Book and aircraft

As promised – not much original content – snapshots and linkage, mainly…

Reid wrote a great post on the Antonov An-124 over at Querencia and Pluvialis responded with a funny Simpson’s clip and word of a potential killer An-225 picture. We get an An-124 stopping by occasionally down the way at Pease, but I’ve never seen one in the sky. I have seen C-5s flying in and out and Pluve’s Douglas Adams quote is exactly right. A clip of a Newington, NH landing and a picture of Maine’s answer to the Spruce Moose – a DC-3 floatplane (largest floatplane ever, I believe) are my feeble contributions.



I saw The World Without Us on Kevin Kelly’s Cool Tools page yesterday and fell over it again today on kfmonkey (Rogers also saw the Cool Tools link). It looks interesting – a post-crash companion to 1491, perhaps?

All connected

You may need to diagram this next sentence; I’ll triple check to make sure it’s accurate. This past weekend, I accompanied my good friend E to her old roomie and since-forever friend J’s wedding – already a little odd because J was marrying someone I work with (neither I nor my coworker knew about the link until 2 months ago – I hadn’t seen J in 25 years) – only to find that my ex-wife S’s college roommate and noted nature writer (who I’ve wanted to meet forever) was the mistress of ceremonies. E, J, and NNW are friends! Also – not the same schools. E, J and I (me) -> UNH; S and NNW -> Syracuse.

A great wedding, too. Wonderful people, good food, and writer husband of NNW told me one of the best strange-but-true stories ever.

NNW is off to western Mongolia/Altai to investigate Snow Leopards; I’m prepping a care package of Eagle Dreams and Women of the Gobi for her. Steve – she sends her best!


Heavy inbound linkage from BibliOdyssey – welcome! If this is your 1st visit, you might want to check the Greatest Hits link farm over on the right margin – some of the more popular and/or commented on posts.

Saturday AM cleanup

A very neat artist/caddis collaboration (via ectoplasmosis). I guess at nugget and wire scale the density of gold isn’t an issue. Any fisherpeople visiting New Hampshire in late June should make a point of getting up to Errol to catch the Alderfly hatch – Alderflies are medium-large caddis that emerge in huge numbers. Also – I’ve got to get a subscription to Cabinet!


Goldfarming was a popular topic last week. I heard a reasonably good explanation on NPR in the context of South Korean gaming and some law-making around same. Then a BoingBoing post (great title – “Gold-farmers beat ad-ban by spelling URL in dead gnomes”) pointed me at this crazy video.


Charlie Stross weighed in with a great little essay about explaining the video above to someone from the distant past – say, 1977. I can’t end a goldfarming item without a hat tip to Cory Doctorow’s great story on the topic – Anda’s Game.

Finally, on a personal note, things are going well (knock wood) with Luz, preparations are being made for the shorthair pup, and the summer is flying by. My energy has been very critter directed over the past few weeks – expect posts to be either linky (like this one) or snapshots of falcons, dogs, etc.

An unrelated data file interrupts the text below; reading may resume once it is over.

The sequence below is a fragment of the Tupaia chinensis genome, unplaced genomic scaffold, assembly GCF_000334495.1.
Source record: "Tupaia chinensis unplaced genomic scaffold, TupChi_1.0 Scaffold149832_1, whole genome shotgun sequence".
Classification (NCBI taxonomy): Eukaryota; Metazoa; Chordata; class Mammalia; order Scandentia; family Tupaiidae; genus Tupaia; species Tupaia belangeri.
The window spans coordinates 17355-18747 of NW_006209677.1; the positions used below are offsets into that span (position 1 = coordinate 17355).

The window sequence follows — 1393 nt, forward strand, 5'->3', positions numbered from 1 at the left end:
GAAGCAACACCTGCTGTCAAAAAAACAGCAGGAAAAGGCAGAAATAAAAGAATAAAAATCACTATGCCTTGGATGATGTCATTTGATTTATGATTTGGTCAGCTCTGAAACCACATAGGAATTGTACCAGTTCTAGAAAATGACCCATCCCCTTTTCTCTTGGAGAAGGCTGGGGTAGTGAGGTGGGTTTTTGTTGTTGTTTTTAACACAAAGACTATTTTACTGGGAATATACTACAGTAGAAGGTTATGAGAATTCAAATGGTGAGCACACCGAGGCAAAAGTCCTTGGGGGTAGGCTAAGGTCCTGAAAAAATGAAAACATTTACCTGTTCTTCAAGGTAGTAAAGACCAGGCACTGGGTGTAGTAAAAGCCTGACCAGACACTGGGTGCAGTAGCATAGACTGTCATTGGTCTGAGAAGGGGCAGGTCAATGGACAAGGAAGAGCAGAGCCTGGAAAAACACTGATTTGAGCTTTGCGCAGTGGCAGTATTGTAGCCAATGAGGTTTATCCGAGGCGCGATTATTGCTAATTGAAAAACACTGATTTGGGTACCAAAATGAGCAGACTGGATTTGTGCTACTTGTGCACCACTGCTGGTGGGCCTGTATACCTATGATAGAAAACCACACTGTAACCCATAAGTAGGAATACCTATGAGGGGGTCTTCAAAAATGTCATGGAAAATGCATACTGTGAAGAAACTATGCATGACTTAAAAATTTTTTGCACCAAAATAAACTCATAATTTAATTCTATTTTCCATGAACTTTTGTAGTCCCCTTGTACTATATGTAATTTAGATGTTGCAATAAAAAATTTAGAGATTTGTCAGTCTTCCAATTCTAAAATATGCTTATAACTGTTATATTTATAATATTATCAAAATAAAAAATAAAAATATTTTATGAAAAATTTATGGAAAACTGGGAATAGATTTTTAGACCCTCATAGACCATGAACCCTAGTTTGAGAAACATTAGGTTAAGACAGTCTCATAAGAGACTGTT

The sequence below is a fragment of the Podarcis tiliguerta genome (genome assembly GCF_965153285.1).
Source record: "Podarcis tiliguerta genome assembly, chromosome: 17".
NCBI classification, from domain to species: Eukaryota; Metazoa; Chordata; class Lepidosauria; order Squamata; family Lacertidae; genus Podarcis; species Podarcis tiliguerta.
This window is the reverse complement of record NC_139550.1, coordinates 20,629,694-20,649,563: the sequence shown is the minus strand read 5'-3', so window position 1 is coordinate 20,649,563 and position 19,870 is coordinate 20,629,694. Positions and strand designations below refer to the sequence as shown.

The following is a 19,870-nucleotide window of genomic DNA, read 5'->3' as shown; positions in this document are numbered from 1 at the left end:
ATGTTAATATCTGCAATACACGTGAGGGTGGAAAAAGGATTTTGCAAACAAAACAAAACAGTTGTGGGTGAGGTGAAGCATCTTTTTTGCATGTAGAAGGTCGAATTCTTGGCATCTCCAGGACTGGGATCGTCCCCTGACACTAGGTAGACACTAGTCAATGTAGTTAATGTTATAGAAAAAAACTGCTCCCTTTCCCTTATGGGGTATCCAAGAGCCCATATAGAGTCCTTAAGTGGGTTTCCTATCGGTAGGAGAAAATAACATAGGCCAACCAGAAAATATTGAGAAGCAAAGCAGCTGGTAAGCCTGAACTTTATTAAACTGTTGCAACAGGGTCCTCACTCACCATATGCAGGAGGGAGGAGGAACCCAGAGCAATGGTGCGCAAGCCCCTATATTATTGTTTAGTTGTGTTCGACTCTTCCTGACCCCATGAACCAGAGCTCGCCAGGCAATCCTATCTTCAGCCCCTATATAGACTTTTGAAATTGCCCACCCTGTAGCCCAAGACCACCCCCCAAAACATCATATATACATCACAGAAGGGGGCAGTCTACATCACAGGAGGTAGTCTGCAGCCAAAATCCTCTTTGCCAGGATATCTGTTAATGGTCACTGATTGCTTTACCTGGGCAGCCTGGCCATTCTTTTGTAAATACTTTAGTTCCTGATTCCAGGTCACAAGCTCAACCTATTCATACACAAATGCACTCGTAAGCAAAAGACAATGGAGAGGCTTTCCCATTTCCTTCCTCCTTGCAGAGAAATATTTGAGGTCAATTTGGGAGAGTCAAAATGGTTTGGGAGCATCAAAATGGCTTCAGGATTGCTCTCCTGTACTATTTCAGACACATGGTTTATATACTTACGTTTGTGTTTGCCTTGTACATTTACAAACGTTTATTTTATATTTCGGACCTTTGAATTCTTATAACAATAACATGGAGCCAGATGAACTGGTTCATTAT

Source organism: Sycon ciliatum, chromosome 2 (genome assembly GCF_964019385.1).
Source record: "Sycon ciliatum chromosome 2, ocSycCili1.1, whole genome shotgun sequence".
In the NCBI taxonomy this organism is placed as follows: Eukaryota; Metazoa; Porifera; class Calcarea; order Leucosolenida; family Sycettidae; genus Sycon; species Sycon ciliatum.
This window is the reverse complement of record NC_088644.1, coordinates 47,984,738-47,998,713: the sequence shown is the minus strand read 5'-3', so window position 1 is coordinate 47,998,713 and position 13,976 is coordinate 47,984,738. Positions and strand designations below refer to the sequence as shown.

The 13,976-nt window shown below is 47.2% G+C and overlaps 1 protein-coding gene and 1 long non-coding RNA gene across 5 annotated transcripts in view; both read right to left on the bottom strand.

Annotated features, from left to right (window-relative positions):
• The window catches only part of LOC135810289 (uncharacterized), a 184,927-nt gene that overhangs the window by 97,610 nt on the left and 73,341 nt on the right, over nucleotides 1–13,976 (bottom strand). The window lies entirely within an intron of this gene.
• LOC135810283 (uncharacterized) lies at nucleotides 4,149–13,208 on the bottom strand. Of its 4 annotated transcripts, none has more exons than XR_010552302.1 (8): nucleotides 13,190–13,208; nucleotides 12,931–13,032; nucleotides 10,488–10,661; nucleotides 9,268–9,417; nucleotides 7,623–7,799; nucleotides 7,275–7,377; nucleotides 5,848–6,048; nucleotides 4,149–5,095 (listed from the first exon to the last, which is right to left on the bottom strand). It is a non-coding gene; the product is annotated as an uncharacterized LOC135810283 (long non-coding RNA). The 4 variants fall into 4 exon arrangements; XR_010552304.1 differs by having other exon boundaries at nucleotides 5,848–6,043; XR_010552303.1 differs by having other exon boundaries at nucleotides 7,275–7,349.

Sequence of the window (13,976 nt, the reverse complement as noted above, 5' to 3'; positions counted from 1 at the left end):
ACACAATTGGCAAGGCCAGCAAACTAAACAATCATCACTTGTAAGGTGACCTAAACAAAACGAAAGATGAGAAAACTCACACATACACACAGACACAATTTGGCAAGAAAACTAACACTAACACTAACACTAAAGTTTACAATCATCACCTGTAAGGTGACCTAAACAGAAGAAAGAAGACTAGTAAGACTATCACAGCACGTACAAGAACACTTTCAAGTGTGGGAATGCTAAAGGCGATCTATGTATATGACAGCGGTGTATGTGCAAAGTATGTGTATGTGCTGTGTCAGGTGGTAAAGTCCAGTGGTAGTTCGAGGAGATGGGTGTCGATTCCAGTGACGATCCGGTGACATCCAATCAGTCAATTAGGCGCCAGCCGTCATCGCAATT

Posting’s been light, and is likely to continue that way. I had to take time to post a few pictures of this morning’s puppy meet ‘n greet, though – clicking on any of the images below will take you to the Flickr photoset (rather than embiggening the picture, as is the usual mode).

My two – at least at this moment – faves:


Rogue wave of pups (or is that wave of rogue pups?) swamps the S.S. Briar:




Pinned in the timestream

Driving home from the airport with Luz last Thursday night, I had an unusual internal experience. Unusual for me, at least – maybe this happens to other people all the time (though I think I’d hear about it). We were driving north on 95, well into the northern suburbs; it was dark and I was poking along. Being the worrywart that I am, I started reviewing all the preparation I’d done for Luz’s arrival – especially that morning’s final “is everything in place?” inventory. That’s when the feeling hit me – the prep work happened in a previous lifetime. I’m not going all Shirley MacLaine here; what I mean is that in the hours between preparation and the drive north, my life shifted, jogged sideways, rolled slowly over a curb. I had a strong feeling of time racing by – my truck, tootling towards home, was not only moving through space, but also through time. “Well, duh”, saith you and “I know, I know”, I respond – but very rarely do I get the sense of time’s passage so concretely. I had an intense sensation of ‘the present’ being a membrane – or better yet, a shock wave – one moment thick and I was (and am) pinned to this surface translating the future, as it arrives, into my past by experiencing, sifting and storing. I’m sure there’s a name for what I experienced (“whoa, dude”, perhaps), and the Bo tree it wasn’t, but it was strong and – at least from where I sit – interesting.